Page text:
Like others have said, pump therapy is not for everyone, and you do only get out of it what you put in. Disadvantages - at the time, my diabetes team said the main thing to get over was having the pump attached all the time. And then there's the cost (although being in the UK I have been very fortunate to get funding from the NHS).
Advantages - you don't have to plan ahead as much for eating, exercise etc, and you avoid the ups and downs of your BG levels that go hand-in-hand with MDI.
I have only been on the Pod for a month, but it's brilliant. Being tubeless is great.
The best thing to do would be to see if you can trial the Pod.
Good luck with whatever option you decide!
I was diagnosed with T1D in March of 2011 and started on the pod in November 2011. In my case, I needed a pump to get the ability to have variable basal rates for different times of the day. I was higher than I wanted over night and fixing this meant I went low in the afternoon. Splitting the long term insulin on MDI did not help.
So for me, the advantages of variable basal rates helped with control. It sounds like you are doing well on MDI, so this may not be the key advantage for you. It can help , however, with adapting to changes in exercise or activity level as Bradford pointed out. Before, if I was going to havea very active day, I needed to plan in advance and cut back my Lantus.... and then was stuck with that decision for 24 hours. With the pump you can make that decision almost on the fly, and if things change , adapt at once. (In reality of course, even fast acting insulins have a lag.. but it's 30 minutes to 2 hours instead of 24).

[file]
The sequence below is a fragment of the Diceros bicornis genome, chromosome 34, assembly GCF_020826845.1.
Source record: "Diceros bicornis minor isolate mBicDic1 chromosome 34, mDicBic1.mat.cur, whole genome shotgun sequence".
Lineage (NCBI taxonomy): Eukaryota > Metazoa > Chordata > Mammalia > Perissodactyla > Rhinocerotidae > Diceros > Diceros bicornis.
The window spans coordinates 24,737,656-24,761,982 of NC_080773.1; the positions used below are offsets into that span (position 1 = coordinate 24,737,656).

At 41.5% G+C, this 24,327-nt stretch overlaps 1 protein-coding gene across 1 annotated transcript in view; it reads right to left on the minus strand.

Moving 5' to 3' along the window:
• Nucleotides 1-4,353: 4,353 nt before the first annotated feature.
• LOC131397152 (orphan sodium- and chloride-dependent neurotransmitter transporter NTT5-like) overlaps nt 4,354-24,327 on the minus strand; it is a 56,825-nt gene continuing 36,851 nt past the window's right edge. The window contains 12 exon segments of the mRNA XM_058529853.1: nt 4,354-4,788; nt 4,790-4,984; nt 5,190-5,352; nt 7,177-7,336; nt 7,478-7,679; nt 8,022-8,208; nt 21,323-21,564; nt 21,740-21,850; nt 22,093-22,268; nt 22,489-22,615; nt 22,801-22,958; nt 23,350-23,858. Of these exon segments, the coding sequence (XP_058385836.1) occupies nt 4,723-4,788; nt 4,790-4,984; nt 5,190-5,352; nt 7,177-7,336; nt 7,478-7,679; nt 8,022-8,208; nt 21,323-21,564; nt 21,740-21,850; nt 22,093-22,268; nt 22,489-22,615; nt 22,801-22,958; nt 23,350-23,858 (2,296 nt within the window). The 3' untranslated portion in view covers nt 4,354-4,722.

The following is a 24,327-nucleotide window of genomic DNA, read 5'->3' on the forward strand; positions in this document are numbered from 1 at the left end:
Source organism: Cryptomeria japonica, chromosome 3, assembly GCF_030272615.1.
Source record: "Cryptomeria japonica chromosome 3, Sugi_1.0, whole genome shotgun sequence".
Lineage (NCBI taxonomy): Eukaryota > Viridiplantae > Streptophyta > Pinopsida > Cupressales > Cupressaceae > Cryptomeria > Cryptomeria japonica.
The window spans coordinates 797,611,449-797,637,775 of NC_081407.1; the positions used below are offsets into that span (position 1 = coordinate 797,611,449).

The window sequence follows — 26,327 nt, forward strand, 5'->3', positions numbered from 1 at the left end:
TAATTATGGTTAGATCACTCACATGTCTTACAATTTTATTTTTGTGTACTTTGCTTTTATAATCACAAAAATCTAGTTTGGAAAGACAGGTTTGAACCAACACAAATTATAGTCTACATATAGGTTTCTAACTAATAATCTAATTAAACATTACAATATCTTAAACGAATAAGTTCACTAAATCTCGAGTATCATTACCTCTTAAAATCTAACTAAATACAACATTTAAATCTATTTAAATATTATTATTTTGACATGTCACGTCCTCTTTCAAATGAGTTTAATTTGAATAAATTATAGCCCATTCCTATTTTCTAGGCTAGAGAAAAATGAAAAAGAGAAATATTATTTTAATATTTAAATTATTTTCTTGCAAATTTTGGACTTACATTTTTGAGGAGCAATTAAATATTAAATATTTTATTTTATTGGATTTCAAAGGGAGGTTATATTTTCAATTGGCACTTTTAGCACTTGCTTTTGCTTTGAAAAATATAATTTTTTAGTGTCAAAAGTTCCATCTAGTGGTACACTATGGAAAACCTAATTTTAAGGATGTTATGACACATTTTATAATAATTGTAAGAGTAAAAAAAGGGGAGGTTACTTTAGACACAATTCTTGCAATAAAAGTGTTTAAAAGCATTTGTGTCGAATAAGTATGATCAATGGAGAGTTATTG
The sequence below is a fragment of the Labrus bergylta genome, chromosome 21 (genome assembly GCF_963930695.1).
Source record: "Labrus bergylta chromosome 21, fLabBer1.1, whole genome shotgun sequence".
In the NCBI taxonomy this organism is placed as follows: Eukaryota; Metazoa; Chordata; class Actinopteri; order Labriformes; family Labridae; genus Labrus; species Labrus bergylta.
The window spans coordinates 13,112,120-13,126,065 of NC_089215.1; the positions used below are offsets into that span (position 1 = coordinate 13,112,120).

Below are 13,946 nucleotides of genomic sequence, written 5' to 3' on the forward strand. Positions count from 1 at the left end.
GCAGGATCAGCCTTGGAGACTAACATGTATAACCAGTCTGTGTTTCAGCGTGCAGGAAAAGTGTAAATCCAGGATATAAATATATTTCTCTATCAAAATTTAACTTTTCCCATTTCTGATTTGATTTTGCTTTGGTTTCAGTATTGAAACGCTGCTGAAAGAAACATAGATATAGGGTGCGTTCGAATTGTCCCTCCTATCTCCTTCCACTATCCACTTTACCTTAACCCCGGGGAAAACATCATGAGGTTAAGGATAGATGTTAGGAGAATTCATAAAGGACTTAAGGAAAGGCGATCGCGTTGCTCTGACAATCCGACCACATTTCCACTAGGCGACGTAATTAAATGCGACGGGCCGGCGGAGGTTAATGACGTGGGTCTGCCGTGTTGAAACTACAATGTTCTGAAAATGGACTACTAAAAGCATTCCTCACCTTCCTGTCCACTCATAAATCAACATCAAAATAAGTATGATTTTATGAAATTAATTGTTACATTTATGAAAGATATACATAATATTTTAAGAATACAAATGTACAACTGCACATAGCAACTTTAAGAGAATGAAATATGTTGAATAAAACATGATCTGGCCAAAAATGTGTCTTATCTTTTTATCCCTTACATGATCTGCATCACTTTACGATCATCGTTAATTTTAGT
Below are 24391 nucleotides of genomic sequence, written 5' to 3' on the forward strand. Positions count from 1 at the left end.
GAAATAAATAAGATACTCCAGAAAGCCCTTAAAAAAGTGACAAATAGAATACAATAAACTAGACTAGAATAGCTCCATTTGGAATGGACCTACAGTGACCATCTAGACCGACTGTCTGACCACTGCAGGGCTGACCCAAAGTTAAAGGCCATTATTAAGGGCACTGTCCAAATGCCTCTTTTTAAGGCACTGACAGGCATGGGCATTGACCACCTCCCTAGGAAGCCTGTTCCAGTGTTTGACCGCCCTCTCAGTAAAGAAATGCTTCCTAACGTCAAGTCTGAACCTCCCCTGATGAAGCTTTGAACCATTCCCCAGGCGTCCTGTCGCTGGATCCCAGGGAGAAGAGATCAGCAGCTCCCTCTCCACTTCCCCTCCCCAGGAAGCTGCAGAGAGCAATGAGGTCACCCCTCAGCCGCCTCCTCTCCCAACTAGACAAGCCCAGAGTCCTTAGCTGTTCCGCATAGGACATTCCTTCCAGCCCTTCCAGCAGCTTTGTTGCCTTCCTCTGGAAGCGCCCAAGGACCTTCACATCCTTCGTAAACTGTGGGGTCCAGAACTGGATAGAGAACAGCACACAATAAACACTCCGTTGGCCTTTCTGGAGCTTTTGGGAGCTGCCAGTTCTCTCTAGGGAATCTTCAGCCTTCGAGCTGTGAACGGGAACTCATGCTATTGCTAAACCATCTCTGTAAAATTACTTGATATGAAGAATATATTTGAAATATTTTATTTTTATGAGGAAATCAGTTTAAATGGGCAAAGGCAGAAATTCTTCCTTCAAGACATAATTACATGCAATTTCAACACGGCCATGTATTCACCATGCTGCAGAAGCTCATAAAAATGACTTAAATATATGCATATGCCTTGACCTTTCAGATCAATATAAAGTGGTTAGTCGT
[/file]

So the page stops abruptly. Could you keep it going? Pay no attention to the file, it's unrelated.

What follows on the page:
A pre-requisite for moving to a pumo is doing well on MDI with carb counting, corrections, etc. And it sounds like you are doing that.
Some people complain about the Omnipod failure rate... I have had a good experience so far... out of the 100 or so pods I have used, only 3-4 have had to be replaced early due to failures and Insulet replaced them free.
Thanks everyone for your replies and for welcoming me.
HPNpilot, I too have had trouble with my basal dose. My current Lantus dose is accurate most of the time, but I have been experiencing intermittent nighttime lows and have to run my glucose level up with sugar tablets before exercising to avoid crashing, so I like the idea of doing custom basal rates with the Pod depending on time of day and level of activity.
While I don't love the idea of having something attached to me, I have tried wearing a "dummy" Pod for three days to see how it felt and I barely noticed it. I'm a little nervous to try it with the actually cannula in though. If the choice were between MDI and a tubed pump, I would most certainly stick with MDI.
Bradford, I hear what you are saying about control. Currently, if I want desert or to have a say beer or two, I have to plan it with my meal bolus, which has been very good for my self control for both alcohol and sweets. Hopefully that would carry over if I switch to the Pod :).
I'm curious about your experiences starting out on the Pod. My nurse practitioner says that they usually start people on a saline run for a week before actually using insulin. I'm also curious if anyone has has success drawing insulin out of Novolog flexpens to use in the Pod. I've heard this can be done, and I recently had to order new pens and don't want precious insulin to go to waste.
Sticks, I'd be curious to chat sometime about your experiences about managing diabetes under the UK health system.
For me being on the pod provides a lot of plusses and a few negatives. Overall, you'll have even better control. Less spikes, like you can get with MDI really easily. And more ability for flexibility. The negatives are that they are more work. You have to test your BG more frequently, but that's not a big deal if you already test well. And, you have to never leave home without your PDM and supplies depending on your day and expected next change of pods. In another way, MDI I messed with 4 times a day. The pod I mess with much more times a day. But the results are worth it, I think.